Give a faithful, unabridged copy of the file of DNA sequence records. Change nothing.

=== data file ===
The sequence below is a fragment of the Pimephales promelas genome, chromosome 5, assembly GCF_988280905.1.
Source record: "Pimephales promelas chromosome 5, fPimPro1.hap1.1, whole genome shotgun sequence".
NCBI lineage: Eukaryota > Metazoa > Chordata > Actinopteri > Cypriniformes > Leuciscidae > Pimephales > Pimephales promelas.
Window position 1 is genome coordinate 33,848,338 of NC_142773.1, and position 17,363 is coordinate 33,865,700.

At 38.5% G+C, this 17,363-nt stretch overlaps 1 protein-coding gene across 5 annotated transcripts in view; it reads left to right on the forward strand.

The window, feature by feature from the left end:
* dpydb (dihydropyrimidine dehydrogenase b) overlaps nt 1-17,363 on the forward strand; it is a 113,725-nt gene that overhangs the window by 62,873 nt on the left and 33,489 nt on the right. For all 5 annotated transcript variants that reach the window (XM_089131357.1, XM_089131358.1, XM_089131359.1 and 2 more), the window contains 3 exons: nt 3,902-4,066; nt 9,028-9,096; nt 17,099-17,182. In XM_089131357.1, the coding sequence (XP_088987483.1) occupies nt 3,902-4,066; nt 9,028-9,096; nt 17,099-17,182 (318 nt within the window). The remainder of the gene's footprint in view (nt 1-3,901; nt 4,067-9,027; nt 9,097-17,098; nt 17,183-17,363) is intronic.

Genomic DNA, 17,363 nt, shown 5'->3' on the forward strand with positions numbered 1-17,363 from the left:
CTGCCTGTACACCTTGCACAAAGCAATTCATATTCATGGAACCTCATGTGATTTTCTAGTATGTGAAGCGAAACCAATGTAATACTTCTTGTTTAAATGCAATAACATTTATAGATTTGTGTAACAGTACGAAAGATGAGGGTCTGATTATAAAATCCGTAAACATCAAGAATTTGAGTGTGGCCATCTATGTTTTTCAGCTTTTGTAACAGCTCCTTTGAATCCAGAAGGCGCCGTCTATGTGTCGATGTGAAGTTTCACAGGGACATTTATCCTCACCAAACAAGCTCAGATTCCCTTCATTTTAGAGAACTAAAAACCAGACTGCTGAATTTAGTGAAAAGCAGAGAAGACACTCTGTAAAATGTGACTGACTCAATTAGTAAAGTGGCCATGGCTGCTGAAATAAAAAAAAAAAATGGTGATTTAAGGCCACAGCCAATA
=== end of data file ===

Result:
The sequence below is a fragment of the Pimephales promelas genome, chromosome 5, assembly GCF_988280905.1.
Source record: "Pimephales promelas chromosome 5, fPimPro1.hap1.1, whole genome shotgun sequence".
NCBI lineage: Eukaryota > Metazoa > Chordata > Actinopteri > Cypriniformes > Leuciscidae > Pimephales > Pimephales promelas.
Window position 1 is genome coordinate 33,848,338 of NC_142773.1, and position 17,363 is coordinate 33,865,700.

At 38.5% G+C, this 17,363-nt stretch overlaps 1 protein-coding gene across 5 annotated transcripts in view; it reads left to right on the forward strand.

The window, feature by feature from the left end:
* dpydb (dihydropyrimidine dehydrogenase b) overlaps nt 1-17,363 on the forward strand; it is a 113,725-nt gene that overhangs the window by 62,873 nt on the left and 33,489 nt on the right. For all 5 annotated transcript variants that reach the window (XM_089131357.1, XM_089131358.1, XM_089131359.1 and 2 more), the window contains 3 exons: nt 3,902-4,066; nt 9,028-9,096; nt 17,099-17,182. In XM_089131357.1, the coding sequence (XP_088987483.1) occupies nt 3,902-4,066; nt 9,028-9,096; nt 17,099-17,182 (318 nt within the window). The remainder of the gene's footprint in view (nt 1-3,901; nt 4,067-9,027; nt 9,097-17,098; nt 17,183-17,363) is intronic.

Genomic DNA, 17,363 nt, shown 5'->3' on the forward strand with positions numbered 1-17,363 from the left:
CTGCCTGTACACCTTGCACAAAGCAATTCATATTCATGGAACCTCATGTGATTTTCTAGTATGTGAAGCGAAACCAATGTAATACTTCTTGTTTAAATGCAATAACATTTATAGATTTGTGTAACAGTACGAAAGATGAGGGTCTGATTATAAAATCCGTAAACATCAAGAATTTGAGTGTGGCCATCTATGTTTTTCAGCTTTTGTAACAGCTCCTTTGAATCCAGAAGGCGCCGTCTATGTGTCGATGTGAAGTTTCACAGGGACATTTATCCTCACCAAACAAGCTCAGATTCCCTTCATTTTAGAGAACTAAAAACCAGACTGCTGAATTTAGTGAAAAGCAGAGAAGACACTCTGTAAAATGTGACTGACTCAATTAGTAAAGTGGCCATGGCTGCTGAAATAAAAAAAAAAAATGGTGATTTAAGGCCACAGCCAATA